Cost-sharing reductions (CSRs) are a provision in the Affordable Care Act that reduces out-of-pocket medical costs (ie, deductibles, coinsurance, copays) for eligible enrollees who select silver plans in the exchange.
CSR, sometimes known as cost-sharing subsidies, are available based on the applicant’s income, and reduce enrollees’ cost-sharing in two ways: They lower the plan’s out-of-pocket maximum, and they also increase the actuarial value (AV) of the plan, which is a measure of the percentage of average costs that the plan covers.
Read more about cost-sharing reductions.
Silver plans with built-in CSR will only appear on the exchange websites for applicants whose income makes them eligible for CSR benefits. And unlike health insurance premium subsidies, the cost-sharing subsidies are not a tax credit and do not need to be reconciled when the insureds file their taxes.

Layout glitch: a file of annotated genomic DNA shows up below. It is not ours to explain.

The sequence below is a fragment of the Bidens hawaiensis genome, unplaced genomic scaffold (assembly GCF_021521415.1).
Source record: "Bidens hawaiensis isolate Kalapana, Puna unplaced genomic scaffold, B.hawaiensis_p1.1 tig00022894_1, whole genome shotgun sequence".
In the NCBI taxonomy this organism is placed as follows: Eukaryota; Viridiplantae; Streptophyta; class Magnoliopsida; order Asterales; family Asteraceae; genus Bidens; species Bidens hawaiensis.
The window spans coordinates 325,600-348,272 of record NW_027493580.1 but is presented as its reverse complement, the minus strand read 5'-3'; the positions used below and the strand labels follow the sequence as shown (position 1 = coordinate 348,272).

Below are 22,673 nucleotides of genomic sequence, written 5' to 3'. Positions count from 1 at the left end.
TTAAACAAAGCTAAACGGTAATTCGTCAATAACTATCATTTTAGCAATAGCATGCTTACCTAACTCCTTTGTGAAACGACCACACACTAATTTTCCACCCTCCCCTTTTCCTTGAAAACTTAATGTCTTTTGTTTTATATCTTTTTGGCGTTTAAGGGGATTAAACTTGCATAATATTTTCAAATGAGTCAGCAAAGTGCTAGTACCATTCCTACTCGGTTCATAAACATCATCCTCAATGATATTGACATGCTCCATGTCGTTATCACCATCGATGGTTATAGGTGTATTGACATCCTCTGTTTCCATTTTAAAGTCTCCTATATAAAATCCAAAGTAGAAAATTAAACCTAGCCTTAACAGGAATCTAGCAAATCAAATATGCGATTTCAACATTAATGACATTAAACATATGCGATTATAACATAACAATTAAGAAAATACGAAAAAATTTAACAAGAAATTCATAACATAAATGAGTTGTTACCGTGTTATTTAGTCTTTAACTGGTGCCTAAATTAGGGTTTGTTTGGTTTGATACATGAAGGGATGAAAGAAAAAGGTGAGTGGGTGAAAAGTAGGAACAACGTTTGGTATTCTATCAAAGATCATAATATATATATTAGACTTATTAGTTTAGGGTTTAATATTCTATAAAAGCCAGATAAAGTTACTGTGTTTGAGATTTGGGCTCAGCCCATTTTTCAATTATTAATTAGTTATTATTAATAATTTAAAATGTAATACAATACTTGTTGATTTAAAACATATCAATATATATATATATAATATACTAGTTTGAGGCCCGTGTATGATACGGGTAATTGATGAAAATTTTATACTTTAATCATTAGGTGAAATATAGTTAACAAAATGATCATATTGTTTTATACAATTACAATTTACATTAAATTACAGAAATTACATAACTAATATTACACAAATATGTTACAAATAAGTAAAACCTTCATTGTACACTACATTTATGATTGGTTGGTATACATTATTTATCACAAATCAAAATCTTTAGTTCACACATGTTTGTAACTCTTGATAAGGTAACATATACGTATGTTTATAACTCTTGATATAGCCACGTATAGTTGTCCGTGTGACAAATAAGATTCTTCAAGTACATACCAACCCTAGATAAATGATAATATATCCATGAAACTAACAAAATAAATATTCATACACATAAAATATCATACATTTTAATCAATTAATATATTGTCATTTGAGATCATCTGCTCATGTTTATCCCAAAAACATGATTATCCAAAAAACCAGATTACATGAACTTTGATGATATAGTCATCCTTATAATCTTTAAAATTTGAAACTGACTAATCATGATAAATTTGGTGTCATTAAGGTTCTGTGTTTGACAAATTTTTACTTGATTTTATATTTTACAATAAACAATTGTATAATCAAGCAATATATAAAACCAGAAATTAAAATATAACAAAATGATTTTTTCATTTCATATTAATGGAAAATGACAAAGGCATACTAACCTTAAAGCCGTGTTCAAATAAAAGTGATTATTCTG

The federal government used to directly reimburse health insurance companies for the cost of cost-sharing reductions. That ended in the fall of 2017, but cost-sharing subsidies have continued to be available to eligible enrollees. To cover the cost, most insurers simply add the cost of CSR to silver plan premiums. This approach, known as “silver loading,” results in larger premium subsidies for everyone in the area, as premium subsidy amounts are based on the cost of the second-lowest-priced silver plan in each area. Here’s more information about everything that happened with cost-sharing subsidies in late 2017 and since then.
CSRs are available to people with household income up to 250 percent of the poverty level, and those enrollees are also eligible for premium subsidies, which extend up to 400 percent of the poverty level. (Premium subsidies can be applied to any metal level plan, but to get CSR, you have to pick a Silver plan). The lower income threshold for CSR (and premium subsidies) is 100 percent of the poverty level in states that have not expanded Medicaid, and 139 percent of the poverty level in states that have expanded Medicaid — if you’re eligible for Medicaid, you’re not eligible for any sort of subsidies in the exchange.